Next Contract Could be Historic --
Automakers were riding high four years ago when they agreed to a generous contract with the union. Since then the industry has undergone dramatic
Many elements influence whether a manufacturer is competitive, and labor cost is only one of them. Nonetheless, attention already is turning to the upcoming negotiations between the UAW and the Big 3, even though the contracts do not expire until September. Is it a bit early to turn the spotlight on labor issues that may not heat up for another six months or so? Maybe, but then again, this is a pivotal year for both the union and management at DaimlerChrysler, Ford and General Motors.
As the two sides begin their rounds of negotiating, they are facing a much different automotive environment than in 1999. Very peacefully, the UAW and Big 3 reached four-year agreements that were historic only in their duration (past contracts traditionally were three-year deals).
The companies were riding high four years ago -- both in sales and profits -- and agreed to a generous contract with the union. But since then, the auto industry, and the fortunes of the former Big 3 in particular, has undergone dramatic change.
Ford and DaimlerChrysler have continued to lose market share to their foreign rivals, particularly those from Japan. And in the post 9-11 era, the domestic companies have been forced to offer strong buyer incentives to drive sales, which have impacted their profitability.
Like the auto companies, the UAW has been affected by the events of the past four years. The erosion of market share and the improvement in productivity have meant a reduction in union workers at many operations. Today, union membership continues to shrink in the face of increasingly fewer workers at Big 3 operations.
The UAW also has not been able to make inroads into the plants of foreign automakers such as Toyota, Honda and Nissan. These companies have been successful in convincing their workers that they do not need a union to negotiate a fair wage and benefits, job security and a safe working environment.
Meanwhile, the unions also have seen a not-so-subtle shift in the construction of new plants south of the Mason-Dixon line, where the business atmosphere is much more favorable to manufacturers than to organized labor.
The Big 3 know they have to become more cost competitive with their rivals. And they believe their contract with the unions -- including benefits and retiree costs, as well as some of the generous provisions provided for in the last contract -- continues to be one of the many balls and chains around their ankles. At the same time, unions believe -- and rightly so -- that they are not the reason for the erosion of U.S. market share, and that their next contract is not likely to have much of a role in winning back market share in the future. An increasing number of union locals at the plant level are very aware that the relationship has to change between workers and management. Time and time again we have talked with union workers on the plant floor who were rallying around the issues of quality, safety and cost, and were working with management to make their operation more competitive. These local unions understood the importance of working together to succeed, and that divided they will fall.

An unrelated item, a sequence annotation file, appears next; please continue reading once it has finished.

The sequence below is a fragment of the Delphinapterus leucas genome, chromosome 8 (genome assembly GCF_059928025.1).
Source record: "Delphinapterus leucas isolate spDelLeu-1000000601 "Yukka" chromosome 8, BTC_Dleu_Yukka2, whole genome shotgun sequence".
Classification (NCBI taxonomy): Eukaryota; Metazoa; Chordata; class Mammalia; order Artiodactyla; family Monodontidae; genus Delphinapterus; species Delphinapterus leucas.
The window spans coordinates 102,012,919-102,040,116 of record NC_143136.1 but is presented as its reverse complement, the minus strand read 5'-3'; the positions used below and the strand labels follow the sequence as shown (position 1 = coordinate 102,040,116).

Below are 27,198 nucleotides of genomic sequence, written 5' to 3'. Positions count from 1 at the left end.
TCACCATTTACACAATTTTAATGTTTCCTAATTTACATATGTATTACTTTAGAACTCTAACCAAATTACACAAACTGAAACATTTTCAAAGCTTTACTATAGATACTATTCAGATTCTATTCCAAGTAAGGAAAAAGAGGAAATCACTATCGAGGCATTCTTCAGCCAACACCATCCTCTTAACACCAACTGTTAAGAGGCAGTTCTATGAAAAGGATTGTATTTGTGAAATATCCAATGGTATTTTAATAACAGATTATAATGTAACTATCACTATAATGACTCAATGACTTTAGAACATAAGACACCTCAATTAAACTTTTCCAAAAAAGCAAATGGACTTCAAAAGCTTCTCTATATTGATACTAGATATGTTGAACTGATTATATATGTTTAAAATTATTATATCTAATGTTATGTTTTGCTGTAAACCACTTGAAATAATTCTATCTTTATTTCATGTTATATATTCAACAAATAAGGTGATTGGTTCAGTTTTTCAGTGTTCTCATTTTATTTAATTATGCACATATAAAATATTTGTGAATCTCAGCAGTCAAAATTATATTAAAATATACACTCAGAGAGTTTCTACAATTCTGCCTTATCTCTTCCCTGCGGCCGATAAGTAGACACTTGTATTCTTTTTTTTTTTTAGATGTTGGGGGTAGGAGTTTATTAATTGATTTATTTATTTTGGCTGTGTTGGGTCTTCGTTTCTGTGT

We have seen the differences local unions can make. It will be interesting to see how the UAW's national leadership will tackle the issues that will go a long way toward determining the union's long-term sustainability.
And it will be just as interesting to see what the companies will do to make sure the agreement reflects the union's role in leading change, improvement and profitability of their overall business.
The table is set. Now let the negotiations begin. What will be -- and should be -- the key issues? I'll tackle some of the obvious and not so obvious issues between union and management in next months column.